Consider Tariffs When Pricing Goods Shipped to Foreign Markets

October 24 2014
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tariff concept

A tariff – or duty – is a tax levied on imported goods by a domestic government. They are collected during customs clearance at a foreign port, and have an important impact on all international shipments and goods.

 

The rate of a tariff acts as a percentage of the good’s declared value, similar to a sales tax, and usually incorporates freight and insurance of the imported goods. Unlike a sales tax, tariff rates differ for every product and each country has their own unique rates. Sometimes, local and national sales taxes and/or customs fees will also be charged in addition to the tariff.

 

How do tariffs affect your shipment? The value of a tariff (plus any supplementary taxes) increases the cost of your product for your foreign buyers. That means tariffs are essential to consider when evaluating how competitive you can be in the market. Knowing the final costs of shipping, including tariffs, will help you price your goods.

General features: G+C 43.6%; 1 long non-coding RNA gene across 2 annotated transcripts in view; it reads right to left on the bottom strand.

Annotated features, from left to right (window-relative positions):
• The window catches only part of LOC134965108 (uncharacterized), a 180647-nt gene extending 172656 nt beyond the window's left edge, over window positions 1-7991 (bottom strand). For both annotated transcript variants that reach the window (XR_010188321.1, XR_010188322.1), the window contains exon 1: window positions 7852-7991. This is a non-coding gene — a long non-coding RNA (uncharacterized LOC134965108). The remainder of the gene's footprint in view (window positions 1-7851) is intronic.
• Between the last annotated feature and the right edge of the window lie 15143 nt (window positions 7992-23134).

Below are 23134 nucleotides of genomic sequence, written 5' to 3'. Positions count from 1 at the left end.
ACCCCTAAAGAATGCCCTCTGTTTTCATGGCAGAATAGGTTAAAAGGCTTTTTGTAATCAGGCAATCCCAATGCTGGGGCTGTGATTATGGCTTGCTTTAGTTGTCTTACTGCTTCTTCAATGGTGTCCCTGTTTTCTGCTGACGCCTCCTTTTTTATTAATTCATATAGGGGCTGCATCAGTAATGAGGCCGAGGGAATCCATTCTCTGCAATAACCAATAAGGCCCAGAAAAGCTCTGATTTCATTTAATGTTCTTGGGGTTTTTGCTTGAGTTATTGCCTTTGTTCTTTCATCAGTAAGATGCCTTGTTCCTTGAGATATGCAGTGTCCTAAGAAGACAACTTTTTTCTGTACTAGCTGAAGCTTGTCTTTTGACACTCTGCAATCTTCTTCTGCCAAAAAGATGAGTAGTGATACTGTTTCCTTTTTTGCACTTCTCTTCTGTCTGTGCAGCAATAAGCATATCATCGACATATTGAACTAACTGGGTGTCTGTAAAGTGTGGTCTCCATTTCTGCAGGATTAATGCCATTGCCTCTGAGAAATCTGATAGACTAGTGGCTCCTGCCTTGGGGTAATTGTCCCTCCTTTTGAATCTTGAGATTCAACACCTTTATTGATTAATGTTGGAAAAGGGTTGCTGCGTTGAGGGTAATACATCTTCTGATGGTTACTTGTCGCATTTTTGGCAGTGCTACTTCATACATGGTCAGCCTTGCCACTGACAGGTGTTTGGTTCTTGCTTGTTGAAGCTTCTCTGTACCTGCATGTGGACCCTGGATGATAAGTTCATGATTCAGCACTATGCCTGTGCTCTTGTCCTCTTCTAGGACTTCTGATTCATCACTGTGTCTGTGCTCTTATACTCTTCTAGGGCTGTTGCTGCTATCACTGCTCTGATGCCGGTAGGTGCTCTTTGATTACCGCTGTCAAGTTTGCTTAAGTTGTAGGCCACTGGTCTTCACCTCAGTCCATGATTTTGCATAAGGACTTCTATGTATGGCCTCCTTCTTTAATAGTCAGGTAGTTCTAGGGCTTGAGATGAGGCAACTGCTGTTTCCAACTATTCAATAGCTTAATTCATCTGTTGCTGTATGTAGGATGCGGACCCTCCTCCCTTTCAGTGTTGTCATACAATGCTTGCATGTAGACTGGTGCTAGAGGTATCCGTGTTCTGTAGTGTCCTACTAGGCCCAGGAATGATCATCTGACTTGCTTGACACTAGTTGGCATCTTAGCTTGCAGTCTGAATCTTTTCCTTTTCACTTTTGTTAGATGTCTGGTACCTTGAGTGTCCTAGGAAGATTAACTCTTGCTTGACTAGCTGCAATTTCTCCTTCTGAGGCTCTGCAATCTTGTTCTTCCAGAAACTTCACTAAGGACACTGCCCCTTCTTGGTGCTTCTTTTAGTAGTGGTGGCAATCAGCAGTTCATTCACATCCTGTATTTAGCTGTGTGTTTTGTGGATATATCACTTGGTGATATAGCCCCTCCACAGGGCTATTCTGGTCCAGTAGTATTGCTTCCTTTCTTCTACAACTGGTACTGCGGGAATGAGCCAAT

Tariffs have a wide range of cost from country to country – some are priced very high, and some are priced relatively low. Luckily, if your product and its components are made in the U.S., it could quality for duty-free entry into countries that have a free trade agreement (FTA) with the U.S. There are currently over 20 countries that have the FTA with the U.S., so focusing on FTA countries is a good market strategy because it will lower the price of your goods, since buyers will pay less on tariffs.

 

It is essential to consider tariffs when pricing goods for international buyers. They will be a key component to your foreign market strategy. If you have international shipping needs, call Packair for a free consultation (310) 337-9993.

 
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